3 Types of Cyberattacks Most Small Business Face
Some small business owners are lax towards cybersecurity, as they feel their organization is too small to be a target. Little do they know that they face the same level of risk as larger companies. Cybercriminals are getting smarter with their attacks and some even automate certain tasks, so they can attack multiple targets at once.
The small business owners that implement weak cybersecurity measures, and do not proactively look out for threats to their IT infrastructure suffer greatly from cyberattacks. Hackers know small businesses might have large sums of money at their disposal, or substantial volumes of data they can steal. This is why they target them. Sometimes, hacking a small business’ IT systems is a pathway to a larger company because the two organizations in question might have an ongoing partnership.
To avoid these incidents, it is important to know the different types of cyberattacks small businesses can face and how to prevent them. Here are some of them;
1. Malware Attacks
Malware is any software created to harm, corrupt, destroy, or gain unauthorized entry to a computer system. It is a major threat to small businesses, as it can be used to extract critical information, steal funds or erase valuable data stored on computers. They mostly come from files downloaded from unsecured websites, attachments from suspicious emails, and corrupted USB devices.
Small businesses suffer malware attacks because they usually allow staff to use their personal devices for work. This is not advisable because most malware downloads occur on personal devices, and they can transfer unto work online platforms. A solution is to issue members of staff work computers or phones that have powerful anti-malware software installed on them, and limit their ability to access unsecure websites. They should also tell their staff about possible cybersecurity risks they can face.
2. Phishing Attacks
These occur when cybercriminals use social engineering tactics to trick computer users into clicking malicious links, downloading suspicious files, or giving out their account login details. Phishing attacks are effective against oblivious people that lack cybersecurity training. Over the years, scammers have improved their methods.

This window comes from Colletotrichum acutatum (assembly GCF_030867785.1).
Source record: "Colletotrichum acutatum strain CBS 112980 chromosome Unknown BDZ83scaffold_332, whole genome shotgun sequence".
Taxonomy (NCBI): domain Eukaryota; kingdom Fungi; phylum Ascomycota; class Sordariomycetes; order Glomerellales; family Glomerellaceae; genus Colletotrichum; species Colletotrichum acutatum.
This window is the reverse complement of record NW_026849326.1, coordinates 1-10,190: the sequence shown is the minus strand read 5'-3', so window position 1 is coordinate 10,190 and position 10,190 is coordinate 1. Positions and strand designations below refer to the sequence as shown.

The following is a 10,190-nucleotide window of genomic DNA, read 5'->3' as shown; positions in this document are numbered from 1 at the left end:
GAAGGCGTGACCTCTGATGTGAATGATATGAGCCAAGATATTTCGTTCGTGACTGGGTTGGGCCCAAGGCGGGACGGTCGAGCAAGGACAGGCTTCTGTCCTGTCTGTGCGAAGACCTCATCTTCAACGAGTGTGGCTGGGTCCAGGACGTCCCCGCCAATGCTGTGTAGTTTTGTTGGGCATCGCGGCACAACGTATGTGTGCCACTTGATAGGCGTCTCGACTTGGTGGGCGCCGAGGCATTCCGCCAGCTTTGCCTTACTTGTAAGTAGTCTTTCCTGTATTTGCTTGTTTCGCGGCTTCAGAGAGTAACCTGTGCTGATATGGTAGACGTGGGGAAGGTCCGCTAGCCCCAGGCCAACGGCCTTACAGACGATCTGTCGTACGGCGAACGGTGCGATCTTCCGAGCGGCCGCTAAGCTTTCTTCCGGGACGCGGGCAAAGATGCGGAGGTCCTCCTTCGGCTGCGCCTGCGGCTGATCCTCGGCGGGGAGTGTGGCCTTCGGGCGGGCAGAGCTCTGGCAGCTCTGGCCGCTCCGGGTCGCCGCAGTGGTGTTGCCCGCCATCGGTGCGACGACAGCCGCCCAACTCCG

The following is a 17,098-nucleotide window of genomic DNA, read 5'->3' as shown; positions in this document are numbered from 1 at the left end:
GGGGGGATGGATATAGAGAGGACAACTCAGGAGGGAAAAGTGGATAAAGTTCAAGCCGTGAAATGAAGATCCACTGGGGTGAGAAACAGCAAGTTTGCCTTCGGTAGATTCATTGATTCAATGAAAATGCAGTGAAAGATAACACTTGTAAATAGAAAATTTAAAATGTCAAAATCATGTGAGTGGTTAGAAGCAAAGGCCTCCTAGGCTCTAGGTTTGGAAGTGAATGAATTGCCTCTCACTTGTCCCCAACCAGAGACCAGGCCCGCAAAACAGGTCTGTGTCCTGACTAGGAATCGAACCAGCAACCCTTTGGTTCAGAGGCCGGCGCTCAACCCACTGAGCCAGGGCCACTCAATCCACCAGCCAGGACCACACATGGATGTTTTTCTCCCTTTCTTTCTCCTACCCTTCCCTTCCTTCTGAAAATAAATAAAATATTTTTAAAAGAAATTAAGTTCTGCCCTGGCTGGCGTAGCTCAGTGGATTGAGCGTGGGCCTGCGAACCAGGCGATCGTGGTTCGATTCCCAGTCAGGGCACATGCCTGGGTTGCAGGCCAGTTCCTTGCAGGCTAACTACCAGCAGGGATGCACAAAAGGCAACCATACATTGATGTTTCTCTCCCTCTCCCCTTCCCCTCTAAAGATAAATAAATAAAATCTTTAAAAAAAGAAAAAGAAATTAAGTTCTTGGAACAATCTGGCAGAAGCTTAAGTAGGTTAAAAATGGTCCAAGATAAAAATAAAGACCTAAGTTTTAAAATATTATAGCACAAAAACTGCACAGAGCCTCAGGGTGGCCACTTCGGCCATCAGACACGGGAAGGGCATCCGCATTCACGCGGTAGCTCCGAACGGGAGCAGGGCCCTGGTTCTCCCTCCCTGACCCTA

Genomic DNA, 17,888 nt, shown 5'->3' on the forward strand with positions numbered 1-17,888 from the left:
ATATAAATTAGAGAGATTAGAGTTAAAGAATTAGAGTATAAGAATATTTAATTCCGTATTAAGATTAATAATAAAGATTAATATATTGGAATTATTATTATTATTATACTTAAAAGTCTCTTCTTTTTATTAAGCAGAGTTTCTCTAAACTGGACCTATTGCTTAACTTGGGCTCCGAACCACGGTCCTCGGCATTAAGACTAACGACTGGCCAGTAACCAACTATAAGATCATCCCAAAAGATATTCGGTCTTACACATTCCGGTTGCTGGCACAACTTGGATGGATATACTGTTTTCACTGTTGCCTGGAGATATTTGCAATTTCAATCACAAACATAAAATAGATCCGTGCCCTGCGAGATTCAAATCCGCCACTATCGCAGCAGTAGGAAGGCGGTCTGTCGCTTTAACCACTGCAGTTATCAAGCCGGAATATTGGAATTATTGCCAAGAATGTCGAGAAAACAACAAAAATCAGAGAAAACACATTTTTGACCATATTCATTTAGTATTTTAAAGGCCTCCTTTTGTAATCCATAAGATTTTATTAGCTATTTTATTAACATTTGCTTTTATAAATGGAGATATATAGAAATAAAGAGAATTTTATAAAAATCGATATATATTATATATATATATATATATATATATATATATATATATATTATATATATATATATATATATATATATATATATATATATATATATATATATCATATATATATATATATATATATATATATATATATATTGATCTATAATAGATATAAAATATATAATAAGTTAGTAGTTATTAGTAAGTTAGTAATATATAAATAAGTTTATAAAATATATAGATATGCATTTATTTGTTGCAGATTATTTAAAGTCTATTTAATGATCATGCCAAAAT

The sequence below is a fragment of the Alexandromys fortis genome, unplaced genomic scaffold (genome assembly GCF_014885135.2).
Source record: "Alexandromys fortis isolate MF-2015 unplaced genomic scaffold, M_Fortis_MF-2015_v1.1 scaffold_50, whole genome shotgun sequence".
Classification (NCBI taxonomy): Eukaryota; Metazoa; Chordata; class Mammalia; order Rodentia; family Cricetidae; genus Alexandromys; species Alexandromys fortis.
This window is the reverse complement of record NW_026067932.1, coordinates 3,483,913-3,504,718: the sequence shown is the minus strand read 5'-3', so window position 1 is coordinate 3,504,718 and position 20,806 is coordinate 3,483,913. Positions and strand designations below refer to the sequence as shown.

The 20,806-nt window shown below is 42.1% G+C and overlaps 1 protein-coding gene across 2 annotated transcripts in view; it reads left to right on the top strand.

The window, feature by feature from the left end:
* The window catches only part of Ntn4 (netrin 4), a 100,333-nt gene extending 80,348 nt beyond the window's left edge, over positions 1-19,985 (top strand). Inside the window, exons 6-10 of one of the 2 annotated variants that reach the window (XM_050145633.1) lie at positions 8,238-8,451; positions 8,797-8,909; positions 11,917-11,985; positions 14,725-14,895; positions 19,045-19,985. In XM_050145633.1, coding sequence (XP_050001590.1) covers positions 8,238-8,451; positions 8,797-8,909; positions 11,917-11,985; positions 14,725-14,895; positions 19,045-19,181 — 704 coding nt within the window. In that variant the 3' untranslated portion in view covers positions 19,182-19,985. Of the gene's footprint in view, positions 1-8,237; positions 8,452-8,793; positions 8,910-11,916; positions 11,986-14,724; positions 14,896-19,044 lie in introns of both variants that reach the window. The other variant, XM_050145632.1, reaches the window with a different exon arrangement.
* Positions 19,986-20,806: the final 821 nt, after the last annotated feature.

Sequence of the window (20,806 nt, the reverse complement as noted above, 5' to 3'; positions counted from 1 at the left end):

Phishing scams are hard to fight against because instead of targeting weakness in a computer network, they prey on human negligence. Phishing threats can be minimized by teaching staff to look out for unfamiliar email addresses or links, and unusual website URLs. Business owners should also install security software that can detect spam emails when they enter the inbox of employees.
3. Ransomware Attacks
As the name implies, ransomware is a malicious software that encrypts its victim’s files. This makes them unable to use them until they pay a sum of money as ransom. Small businesses attacked with ransomware either have to pay the money or let it disrupt their service, which would still make them lose money.
Most small businesses pay the ransom because their data is not backed up and they cannot afford to lose it. To combat this, businesses should regularly backup their critical information to the cloud. This will allow the business owner to restore the information whenever there is a ransomware attack. They should also ensure all their work devices have reliable cybersecurity software equipped with endpoint protection features. This will prevent ransomware from encrypting the devices in the first place.
Unfortunately, there are many other cyberthreats small businesses face. To avoid losses, business owners should ensure they put the necessary security tools in place and give their staff adequate cybersecurity training. This training would let them know the signs they should be aware of, and the steps to take when they encounter cyberthreats.